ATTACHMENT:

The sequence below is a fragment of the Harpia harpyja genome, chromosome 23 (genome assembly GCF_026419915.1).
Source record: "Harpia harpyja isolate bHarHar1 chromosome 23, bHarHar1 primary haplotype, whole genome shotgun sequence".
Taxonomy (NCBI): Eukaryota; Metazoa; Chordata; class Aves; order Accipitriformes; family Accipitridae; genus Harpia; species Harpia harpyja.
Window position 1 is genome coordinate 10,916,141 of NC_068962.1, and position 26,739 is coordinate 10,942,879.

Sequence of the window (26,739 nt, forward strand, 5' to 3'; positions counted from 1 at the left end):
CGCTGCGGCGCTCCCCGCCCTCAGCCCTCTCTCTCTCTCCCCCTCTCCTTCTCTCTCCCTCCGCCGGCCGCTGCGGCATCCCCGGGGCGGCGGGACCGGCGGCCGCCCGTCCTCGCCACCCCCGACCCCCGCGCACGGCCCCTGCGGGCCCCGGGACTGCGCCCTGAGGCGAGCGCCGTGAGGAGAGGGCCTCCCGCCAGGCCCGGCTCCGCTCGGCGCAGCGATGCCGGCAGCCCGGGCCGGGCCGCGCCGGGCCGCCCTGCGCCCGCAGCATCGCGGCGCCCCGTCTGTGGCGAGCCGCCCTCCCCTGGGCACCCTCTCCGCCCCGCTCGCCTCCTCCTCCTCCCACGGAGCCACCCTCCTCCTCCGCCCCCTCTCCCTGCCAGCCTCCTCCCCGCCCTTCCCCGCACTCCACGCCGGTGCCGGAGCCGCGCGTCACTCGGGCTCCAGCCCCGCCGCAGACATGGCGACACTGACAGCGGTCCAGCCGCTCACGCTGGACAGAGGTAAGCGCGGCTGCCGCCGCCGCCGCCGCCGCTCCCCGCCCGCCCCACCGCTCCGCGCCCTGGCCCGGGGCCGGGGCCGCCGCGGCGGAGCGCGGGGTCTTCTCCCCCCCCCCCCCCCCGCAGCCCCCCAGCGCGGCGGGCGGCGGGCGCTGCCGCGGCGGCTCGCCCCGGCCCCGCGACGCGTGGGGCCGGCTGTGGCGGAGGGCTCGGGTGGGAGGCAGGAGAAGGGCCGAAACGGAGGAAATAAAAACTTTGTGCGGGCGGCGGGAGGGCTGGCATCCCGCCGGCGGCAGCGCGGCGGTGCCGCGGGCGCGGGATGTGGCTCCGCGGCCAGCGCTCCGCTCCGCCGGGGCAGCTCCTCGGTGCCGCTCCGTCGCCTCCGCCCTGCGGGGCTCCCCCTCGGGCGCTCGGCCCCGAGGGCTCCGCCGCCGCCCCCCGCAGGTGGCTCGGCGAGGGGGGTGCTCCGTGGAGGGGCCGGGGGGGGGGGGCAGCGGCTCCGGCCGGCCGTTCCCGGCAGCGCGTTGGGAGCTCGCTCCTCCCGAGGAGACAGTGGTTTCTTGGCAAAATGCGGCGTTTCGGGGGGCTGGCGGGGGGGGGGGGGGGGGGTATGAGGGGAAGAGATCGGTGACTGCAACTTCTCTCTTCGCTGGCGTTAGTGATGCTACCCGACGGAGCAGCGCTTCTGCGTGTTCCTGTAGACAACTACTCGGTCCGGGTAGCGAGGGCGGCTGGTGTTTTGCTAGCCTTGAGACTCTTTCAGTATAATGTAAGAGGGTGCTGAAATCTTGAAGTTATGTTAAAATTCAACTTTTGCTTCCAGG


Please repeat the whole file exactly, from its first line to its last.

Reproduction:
The sequence below is a fragment of the Harpia harpyja genome, chromosome 23 (genome assembly GCF_026419915.1).
Source record: "Harpia harpyja isolate bHarHar1 chromosome 23, bHarHar1 primary haplotype, whole genome shotgun sequence".
Taxonomy (NCBI): Eukaryota; Metazoa; Chordata; class Aves; order Accipitriformes; family Accipitridae; genus Harpia; species Harpia harpyja.
Window position 1 is genome coordinate 10,916,141 of NC_068962.1, and position 26,739 is coordinate 10,942,879.

Sequence of the window (26,739 nt, forward strand, 5' to 3'; positions counted from 1 at the left end):
CGCTGCGGCGCTCCCCGCCCTCAGCCCTCTCTCTCTCTCCCCCTCTCCTTCTCTCTCCCTCCGCCGGCCGCTGCGGCATCCCCGGGGCGGCGGGACCGGCGGCCGCCCGTCCTCGCCACCCCCGACCCCCGCGCACGGCCCCTGCGGGCCCCGGGACTGCGCCCTGAGGCGAGCGCCGTGAGGAGAGGGCCTCCCGCCAGGCCCGGCTCCGCTCGGCGCAGCGATGCCGGCAGCCCGGGCCGGGCCGCGCCGGGCCGCCCTGCGCCCGCAGCATCGCGGCGCCCCGTCTGTGGCGAGCCGCCCTCCCCTGGGCACCCTCTCCGCCCCGCTCGCCTCCTCCTCCTCCCACGGAGCCACCCTCCTCCTCCGCCCCCTCTCCCTGCCAGCCTCCTCCCCGCCCTTCCCCGCACTCCACGCCGGTGCCGGAGCCGCGCGTCACTCGGGCTCCAGCCCCGCCGCAGACATGGCGACACTGACAGCGGTCCAGCCGCTCACGCTGGACAGAGGTAAGCGCGGCTGCCGCCGCCGCCGCCGCCGCTCCCCGCCCGCCCCACCGCTCCGCGCCCTGGCCCGGGGCCGGGGCCGCCGCGGCGGAGCGCGGGGTCTTCTCCCCCCCCCCCCCCCCGCAGCCCCCCAGCGCGGCGGGCGGCGGGCGCTGCCGCGGCGGCTCGCCCCGGCCCCGCGACGCGTGGGGCCGGCTGTGGCGGAGGGCTCGGGTGGGAGGCAGGAGAAGGGCCGAAACGGAGGAAATAAAAACTTTGTGCGGGCGGCGGGAGGGCTGGCATCCCGCCGGCGGCAGCGCGGCGGTGCCGCGGGCGCGGGATGTGGCTCCGCGGCCAGCGCTCCGCTCCGCCGGGGCAGCTCCTCGGTGCCGCTCCGTCGCCTCCGCCCTGCGGGGCTCCCCCTCGGGCGCTCGGCCCCGAGGGCTCCGCCGCCGCCCCCCGCAGGTGGCTCGGCGAGGGGGGTGCTCCGTGGAGGGGCCGGGGGGGGGGGGCAGCGGCTCCGGCCGGCCGTTCCCGGCAGCGCGTTGGGAGCTCGCTCCTCCCGAGGAGACAGTGGTTTCTTGGCAAAATGCGGCGTTTCGGGGGGCTGGCGGGGGGGGGGGGGGGGGGTATGAGGGGAAGAGATCGGTGACTGCAACTTCTCTCTTCGCTGGCGTTAGTGATGCTACCCGACGGAGCAGCGCTTCTGCGTGTTCCTGTAGACAACTACTCGGTCCGGGTAGCGAGGGCGGCTGGTGTTTTGCTAGCCTTGAGACTCTTTCAGTATAATGTAAGAGGGTGCTGAAATCTTGAAGTTATGTTAAAATTCAACTTTTGCTTCCAGG